These are some of the comments we received from residents outside Cascadel that have experience with membership in road maintenance districts.
“When the school district would not pick up children on our roads due to safety concerns for the road condition, we met with the Madera County Road Commissioner. We opted to form a Road Maintenance District and have Madera County supervise our road repairs. It was painless and we now have well maintained roads. What could be better?”
- Steve Gabbard, Oakhurst
“As a Realtor who works primarily with Buyers, I can state unequivocally that most Buyers prefer to buy in an area that has an RMD in place over one that is run either formally or informally by neighbors. On a number of occasions I have had clients choose not to pursue a sale because they were nervous about the COST, the ORGANIZATION, and the potential LIABILITY associated with a private road maintenance agreement or informal maintenance. They were also nervous about the potential for variable pricing, as well as unknown and sudden big expenses that might arise if a road or culvert washed out or someone was hurt or property damaged due to road maintenance work that was done or not done as it should be. Not to mention the potential for hassles or disagreements with neighbors. A RMD provides a homeowner (and therefore potential Buyers) with a known yearly fee and peace of mind knowing that the work will be done by the county, and the county will be responsible for all liability for any potential suits or damages, and they won’t have to get into it with their neighbors if there are disagreements about what and how roads should be maintained, or whose turn it is to get the work done. I can’t say how much an RMD is actually worth to property values, but I believe that it increases the value at least a bit, and certainly makes a property easier to sell.”
- Kirsten Englund, Bass Lake
“Bass Lake roads are not RMD as such. We are a Special Road Assessment District. This assessment district has been in effect since 1989. It works extremely well, we have our roads maintained by the County crews and the County watches over our finances. Our maintenance needs and our finances so far are balancing out great. Hope this helps.”
- Don Weaver, Bass Lake
“With respect to county road maintenance, fire insurance rates are based on ‘protection classes.’ The higher the protection class, the higher the fire rate, as the general opinion is the farther away from services like fire and police that you are, the higher the likelihood of total loss in the event of a claim. Making access easier for responders generally lowers the fire rate and increases the likelihood of obtaining or retaining a policy. Safe access is also extremely important with regard to medical issues. Access is key. County road maintenance districts may be seen as a hazard reduction by some carriers, definitely as a positive in any case. Yes, county maintenance rather than private maintenance carries more weight with the carrier.”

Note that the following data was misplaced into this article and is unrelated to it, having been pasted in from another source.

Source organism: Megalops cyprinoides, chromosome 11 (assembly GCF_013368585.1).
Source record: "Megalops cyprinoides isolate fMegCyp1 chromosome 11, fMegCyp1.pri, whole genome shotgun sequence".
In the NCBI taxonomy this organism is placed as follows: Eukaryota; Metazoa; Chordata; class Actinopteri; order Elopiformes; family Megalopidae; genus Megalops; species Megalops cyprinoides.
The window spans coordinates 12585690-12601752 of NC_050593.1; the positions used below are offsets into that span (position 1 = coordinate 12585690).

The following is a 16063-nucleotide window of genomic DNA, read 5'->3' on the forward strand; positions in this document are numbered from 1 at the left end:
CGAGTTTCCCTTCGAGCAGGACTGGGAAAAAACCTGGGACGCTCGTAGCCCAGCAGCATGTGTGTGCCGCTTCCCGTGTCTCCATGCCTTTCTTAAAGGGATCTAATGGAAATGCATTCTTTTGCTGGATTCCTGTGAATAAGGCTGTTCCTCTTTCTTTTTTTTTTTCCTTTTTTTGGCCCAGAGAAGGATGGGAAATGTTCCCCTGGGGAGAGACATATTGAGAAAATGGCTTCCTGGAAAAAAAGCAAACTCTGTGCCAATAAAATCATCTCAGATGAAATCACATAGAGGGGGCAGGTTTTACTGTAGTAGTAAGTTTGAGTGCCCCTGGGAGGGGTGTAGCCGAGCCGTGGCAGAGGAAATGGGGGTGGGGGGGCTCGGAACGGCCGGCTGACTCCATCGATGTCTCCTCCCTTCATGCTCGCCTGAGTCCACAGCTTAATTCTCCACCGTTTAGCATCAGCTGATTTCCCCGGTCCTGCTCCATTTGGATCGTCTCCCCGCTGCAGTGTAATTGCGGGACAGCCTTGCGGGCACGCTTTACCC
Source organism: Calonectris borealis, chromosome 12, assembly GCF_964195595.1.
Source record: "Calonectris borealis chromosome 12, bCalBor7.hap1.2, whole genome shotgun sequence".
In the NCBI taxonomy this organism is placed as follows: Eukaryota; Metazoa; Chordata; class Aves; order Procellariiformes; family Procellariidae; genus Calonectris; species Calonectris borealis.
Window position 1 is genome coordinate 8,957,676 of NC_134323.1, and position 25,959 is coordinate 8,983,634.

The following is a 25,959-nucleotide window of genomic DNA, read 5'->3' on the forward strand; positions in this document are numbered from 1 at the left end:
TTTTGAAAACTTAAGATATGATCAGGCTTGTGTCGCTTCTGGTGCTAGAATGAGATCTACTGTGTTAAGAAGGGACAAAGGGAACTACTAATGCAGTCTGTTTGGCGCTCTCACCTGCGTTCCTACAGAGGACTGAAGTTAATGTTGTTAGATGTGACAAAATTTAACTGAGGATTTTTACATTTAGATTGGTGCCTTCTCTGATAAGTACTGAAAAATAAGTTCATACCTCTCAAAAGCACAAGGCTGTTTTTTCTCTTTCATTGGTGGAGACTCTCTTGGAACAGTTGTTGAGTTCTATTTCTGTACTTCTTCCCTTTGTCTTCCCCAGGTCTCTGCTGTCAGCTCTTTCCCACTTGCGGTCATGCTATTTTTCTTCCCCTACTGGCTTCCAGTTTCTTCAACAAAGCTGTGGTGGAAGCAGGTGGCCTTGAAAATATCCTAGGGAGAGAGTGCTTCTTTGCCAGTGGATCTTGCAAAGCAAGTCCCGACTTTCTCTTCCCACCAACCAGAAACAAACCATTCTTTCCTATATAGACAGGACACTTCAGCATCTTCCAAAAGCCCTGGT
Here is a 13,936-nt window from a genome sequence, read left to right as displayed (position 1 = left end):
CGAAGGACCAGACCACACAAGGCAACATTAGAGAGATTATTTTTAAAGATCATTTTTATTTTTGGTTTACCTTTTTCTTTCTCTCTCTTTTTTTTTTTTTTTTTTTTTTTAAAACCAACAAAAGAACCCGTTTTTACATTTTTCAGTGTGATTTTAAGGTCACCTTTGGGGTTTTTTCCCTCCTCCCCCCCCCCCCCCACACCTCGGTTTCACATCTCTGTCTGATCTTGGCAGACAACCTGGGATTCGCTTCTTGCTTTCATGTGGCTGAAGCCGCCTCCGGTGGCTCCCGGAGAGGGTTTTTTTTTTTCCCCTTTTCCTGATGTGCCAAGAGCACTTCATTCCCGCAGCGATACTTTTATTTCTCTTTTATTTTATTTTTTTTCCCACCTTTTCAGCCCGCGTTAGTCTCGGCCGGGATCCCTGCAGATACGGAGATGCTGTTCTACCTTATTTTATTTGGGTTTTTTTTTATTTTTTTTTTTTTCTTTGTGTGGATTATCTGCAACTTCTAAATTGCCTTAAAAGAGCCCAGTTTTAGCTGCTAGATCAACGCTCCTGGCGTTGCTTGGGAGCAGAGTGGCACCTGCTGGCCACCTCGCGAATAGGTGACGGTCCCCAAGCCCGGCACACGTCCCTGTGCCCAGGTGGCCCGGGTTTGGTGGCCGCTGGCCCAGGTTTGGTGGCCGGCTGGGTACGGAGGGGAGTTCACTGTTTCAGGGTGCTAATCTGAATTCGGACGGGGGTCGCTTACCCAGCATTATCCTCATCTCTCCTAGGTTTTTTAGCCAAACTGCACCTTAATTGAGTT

- Pam Isonio of Valley Regional Insurance, CWPOA insurance agent
The County “Engineer’s Analysis”
The Engineer’s Report is the document that becomes the district “initial report”, the recorded document that describes our district and has “what we pay for what we get”.
|Has legal authority to collect road assessments.||YES||no||After the 218 ballots go out and are counted, if the district assessment does not have a majority opposing, the county will collect all road fees for our road district on our property tax bill. All monies go to roads. All monies are in a managed interest bearing account administered by the county auditor/controller, AT NO ADDITIONAL COST TO US, just like the service area funds are collected and held. Every road district parcel that derives benefit pays, and also gets to vote. Fees cannot be changed without a vote. CWPOA on the other hand is collecting voluntary road fees claiming they are mandatory without authority. Thus, NOT everyone pays and our fees can be increased at the pleasure of the CWPOA board, and were, as you know when they were raised 42% without a vote. Under the CWPOA, not every parcel gets to vote even when there are votes held. Our monies are “managed” at our expense MANAGEMENT THAT COSTS US ROAD MONEY, and are NOT used solely for roads. According to the recently resigned CWPOA Treasurer the CWPOA board uses a minimum $10,000 dollars per year of road money for corporate overhead. With a road district, 100% of road money goes to roads. The one exception is new construction, where projects can incur a 1% administration charge.|
|Authorized to do road work.||YES||no||The county can work on all public roadways. The CWPOA is not authorized to work on public roadways.|
|If the Plow Breaks Down, Plowing Continues at No Additional Cost||YES||no||The county has a fleet of plowing equipment available to the district at all times. CWPOA has one snowplow truck. When it breaks, rental or replacement costs extra.|